I don't know....in nursing school we are taught to prioritize by need and and sicker patients need more monitoring, which would be the rehab side.  Just don't get it

amoLucia

Specializes in retired LTC.

I don't think you see the bigger picture here. It was said by someone in another post that maybe Admin DOESN'T really WANT you as a UM any longer. I believe that might be the bottom-line truth here.

You were slowly being downgraded into positions that you really didn't 't feel were worthy of your skillset. You complain, you don't freely pitch in to help, you cherry pick tasks. And you continue to do so even when others here have tried to enlighten you. But still you rebuff their observations.

I don't understand your thinking ----

Hannahbanana, BSN, MSN

Specializes in Physiology, CM, consulting, nsg edu, LNC, COB. Has 51 years experience.

If you really want an answer, recognizing that it might turn out to be one you don’t want to hear, ask for a sit-down with your manager(s) and ask them to help you understand their priorities for patient care and how you fit into the scheme of things.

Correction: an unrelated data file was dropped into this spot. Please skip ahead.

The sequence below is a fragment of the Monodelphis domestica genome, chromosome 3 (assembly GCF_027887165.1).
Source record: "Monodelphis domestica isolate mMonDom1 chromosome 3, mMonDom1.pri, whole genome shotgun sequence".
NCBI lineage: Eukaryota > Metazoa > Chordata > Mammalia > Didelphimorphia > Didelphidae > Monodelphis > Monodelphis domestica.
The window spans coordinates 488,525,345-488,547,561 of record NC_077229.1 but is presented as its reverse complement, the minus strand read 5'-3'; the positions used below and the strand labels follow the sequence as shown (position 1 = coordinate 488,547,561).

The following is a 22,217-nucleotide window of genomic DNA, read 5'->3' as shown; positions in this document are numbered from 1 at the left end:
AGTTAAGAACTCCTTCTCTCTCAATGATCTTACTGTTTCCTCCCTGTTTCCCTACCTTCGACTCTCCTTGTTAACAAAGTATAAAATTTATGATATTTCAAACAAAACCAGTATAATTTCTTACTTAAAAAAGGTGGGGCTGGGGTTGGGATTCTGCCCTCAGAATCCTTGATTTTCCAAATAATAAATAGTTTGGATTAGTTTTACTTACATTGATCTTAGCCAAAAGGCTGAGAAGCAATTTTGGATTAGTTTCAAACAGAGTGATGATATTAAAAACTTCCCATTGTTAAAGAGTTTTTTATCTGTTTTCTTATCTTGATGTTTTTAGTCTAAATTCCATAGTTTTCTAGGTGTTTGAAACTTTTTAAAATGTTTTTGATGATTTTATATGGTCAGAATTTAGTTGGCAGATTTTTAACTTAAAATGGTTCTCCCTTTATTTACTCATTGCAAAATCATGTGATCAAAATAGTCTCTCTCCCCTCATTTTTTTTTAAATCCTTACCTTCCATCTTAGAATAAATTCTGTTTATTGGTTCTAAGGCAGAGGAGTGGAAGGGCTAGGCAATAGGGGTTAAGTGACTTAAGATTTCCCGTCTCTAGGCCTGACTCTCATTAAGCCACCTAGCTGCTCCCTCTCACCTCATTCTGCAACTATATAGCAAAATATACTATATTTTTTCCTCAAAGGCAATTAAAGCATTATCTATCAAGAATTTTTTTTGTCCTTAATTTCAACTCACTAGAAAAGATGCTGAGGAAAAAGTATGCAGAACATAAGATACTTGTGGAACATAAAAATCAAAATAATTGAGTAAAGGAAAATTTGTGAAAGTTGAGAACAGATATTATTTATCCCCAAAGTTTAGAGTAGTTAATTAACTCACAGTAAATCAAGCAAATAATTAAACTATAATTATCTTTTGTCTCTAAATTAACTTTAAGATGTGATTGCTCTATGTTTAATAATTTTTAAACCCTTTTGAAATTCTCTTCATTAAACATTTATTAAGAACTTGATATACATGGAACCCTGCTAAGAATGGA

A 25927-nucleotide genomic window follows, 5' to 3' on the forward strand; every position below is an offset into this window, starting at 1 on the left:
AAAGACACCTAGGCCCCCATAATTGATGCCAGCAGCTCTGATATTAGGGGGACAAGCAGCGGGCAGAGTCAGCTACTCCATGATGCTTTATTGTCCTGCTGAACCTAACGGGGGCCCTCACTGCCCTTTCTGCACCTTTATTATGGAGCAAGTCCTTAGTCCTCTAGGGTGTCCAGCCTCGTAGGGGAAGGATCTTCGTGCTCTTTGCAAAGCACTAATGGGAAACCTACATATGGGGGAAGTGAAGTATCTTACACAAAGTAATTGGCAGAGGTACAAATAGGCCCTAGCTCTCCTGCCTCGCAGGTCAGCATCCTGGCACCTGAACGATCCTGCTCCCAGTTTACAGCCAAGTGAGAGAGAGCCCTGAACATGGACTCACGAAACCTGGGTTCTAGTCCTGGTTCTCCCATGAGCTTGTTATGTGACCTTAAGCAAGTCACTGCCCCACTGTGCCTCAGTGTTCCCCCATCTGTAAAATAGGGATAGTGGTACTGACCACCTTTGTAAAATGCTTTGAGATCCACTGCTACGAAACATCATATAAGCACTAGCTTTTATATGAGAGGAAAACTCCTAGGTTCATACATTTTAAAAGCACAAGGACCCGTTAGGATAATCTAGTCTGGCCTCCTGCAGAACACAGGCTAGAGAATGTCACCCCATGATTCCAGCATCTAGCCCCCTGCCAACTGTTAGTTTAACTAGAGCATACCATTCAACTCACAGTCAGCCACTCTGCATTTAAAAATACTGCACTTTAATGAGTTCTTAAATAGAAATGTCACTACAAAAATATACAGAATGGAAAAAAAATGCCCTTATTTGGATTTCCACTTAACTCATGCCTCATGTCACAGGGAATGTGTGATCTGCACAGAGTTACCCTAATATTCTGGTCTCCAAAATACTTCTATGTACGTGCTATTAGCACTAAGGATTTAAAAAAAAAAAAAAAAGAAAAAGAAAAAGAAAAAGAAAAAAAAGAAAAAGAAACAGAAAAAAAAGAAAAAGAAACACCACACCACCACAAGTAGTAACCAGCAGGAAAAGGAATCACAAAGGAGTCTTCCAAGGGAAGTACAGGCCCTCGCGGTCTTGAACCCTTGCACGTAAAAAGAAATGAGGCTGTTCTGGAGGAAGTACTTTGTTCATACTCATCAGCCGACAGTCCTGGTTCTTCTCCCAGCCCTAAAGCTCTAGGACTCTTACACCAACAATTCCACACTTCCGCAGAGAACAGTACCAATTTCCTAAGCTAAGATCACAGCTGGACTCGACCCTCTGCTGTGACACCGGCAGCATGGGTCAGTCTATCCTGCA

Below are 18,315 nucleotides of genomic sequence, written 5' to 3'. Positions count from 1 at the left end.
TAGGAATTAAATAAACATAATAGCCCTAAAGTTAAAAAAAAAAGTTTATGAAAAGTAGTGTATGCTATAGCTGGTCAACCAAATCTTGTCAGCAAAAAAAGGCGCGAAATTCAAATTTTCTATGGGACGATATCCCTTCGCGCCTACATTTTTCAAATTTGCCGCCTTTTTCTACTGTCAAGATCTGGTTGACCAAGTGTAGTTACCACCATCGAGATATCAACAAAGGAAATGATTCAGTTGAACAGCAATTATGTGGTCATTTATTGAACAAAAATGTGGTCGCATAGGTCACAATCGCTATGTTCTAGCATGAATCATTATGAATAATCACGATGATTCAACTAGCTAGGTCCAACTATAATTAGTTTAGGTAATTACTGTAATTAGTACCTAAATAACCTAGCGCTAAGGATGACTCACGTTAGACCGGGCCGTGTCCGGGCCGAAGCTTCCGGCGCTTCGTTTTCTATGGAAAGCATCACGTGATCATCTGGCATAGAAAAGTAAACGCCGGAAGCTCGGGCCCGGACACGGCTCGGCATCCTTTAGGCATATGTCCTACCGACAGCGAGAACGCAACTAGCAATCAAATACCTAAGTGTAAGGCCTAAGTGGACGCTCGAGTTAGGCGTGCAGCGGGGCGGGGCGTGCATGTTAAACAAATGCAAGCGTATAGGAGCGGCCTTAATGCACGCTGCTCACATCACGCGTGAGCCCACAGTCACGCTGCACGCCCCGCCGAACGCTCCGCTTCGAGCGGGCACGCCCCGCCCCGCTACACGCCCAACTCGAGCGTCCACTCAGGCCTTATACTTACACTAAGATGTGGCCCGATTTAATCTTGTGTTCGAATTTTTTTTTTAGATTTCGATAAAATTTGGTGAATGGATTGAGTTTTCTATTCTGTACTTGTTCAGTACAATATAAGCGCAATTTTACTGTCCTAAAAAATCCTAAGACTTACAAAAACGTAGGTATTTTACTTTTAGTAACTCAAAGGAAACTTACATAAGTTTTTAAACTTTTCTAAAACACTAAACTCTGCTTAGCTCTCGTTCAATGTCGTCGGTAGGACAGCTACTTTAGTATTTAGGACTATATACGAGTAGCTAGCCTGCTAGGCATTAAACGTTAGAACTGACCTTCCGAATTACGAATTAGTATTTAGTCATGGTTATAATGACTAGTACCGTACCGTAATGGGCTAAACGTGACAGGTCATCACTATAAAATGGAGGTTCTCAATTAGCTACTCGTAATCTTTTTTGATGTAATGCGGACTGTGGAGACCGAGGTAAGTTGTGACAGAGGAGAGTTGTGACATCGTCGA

I agree that it sounds like they’re trying to ooze you out if your previous position (and you may hear that, or something that sounds like that) but perhaps they want to see how you manage a new department because sometime you might be asked to manage both. I have no way of knowing, and you don’t either. Don’t keep yourself guessing. 

SilverBells, BSN

Specializes in Rehab/Nurse Manager. Has 6 years experience.

My understanding is that they are wanting me to manage the LTC unit as well as the 7 rehab patients that are on my old unit.   Basically, there is a difference of opinion as to where I should be: I feel that I should be closer to the rehab patients because they are higher acuity, however, they want another person on the LTC unit because there are more patients there.  To me, it seems like this is resulting from their inability to hire and keep staff.  The primary needs of the patients on LTC are feeding, toileting and keeping an eye on wandering patients.  None of these requirements need to be met by a manager.  Can I help with them? Yes, but to me it seems they are taking advantage of the fact that I am there rather than addressing the true issue--they need to improve staffing levels.